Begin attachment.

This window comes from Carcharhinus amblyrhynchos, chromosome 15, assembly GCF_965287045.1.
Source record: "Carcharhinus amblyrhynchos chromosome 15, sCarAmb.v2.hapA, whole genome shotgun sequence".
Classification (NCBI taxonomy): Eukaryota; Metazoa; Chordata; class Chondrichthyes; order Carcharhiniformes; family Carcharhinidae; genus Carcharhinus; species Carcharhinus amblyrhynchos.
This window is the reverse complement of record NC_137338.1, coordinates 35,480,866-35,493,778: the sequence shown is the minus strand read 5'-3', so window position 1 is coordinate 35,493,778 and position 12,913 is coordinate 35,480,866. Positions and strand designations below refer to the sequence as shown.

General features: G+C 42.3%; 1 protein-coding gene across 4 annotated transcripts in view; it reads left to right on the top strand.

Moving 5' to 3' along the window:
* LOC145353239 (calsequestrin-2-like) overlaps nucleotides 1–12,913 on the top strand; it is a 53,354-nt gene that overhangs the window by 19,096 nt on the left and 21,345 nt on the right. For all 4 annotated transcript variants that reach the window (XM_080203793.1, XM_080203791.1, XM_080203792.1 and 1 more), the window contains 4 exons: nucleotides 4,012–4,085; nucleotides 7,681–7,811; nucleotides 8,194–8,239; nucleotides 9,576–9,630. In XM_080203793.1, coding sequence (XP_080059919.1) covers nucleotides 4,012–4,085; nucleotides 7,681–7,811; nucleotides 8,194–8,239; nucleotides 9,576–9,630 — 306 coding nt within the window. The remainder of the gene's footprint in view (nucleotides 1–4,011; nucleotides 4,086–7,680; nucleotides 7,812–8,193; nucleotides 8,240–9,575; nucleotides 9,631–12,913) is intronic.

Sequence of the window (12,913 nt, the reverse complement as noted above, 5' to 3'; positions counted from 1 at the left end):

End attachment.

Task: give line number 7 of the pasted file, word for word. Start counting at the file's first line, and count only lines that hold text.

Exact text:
* LOC145353239 (calsequestrin-2-like) overlaps nucleotides 1–12,913 on the top strand; it is a 53,354-nt gene that overhangs the window by 19,096 nt on the left and 21,345 nt on the right. For all 4 annotated transcript variants that reach the window (XM_080203793.1, XM_080203791.1, XM_080203792.1 and 1 more), the window contains 4 exons: nucleotides 4,012–4,085; nucleotides 7,681–7,811; nucleotides 8,194–8,239; nucleotides 9,576–9,630. In XM_080203793.1, coding sequence (XP_080059919.1) covers nucleotides 4,012–4,085; nucleotides 7,681–7,811; nucleotides 8,194–8,239; nucleotides 9,576–9,630 — 306 coding nt within the window. The remainder of the gene's footprint in view (nucleotides 1–4,011; nucleotides 4,086–7,680; nucleotides 7,812–8,193; nucleotides 8,240–9,575; nucleotides 9,631–12,913) is intronic.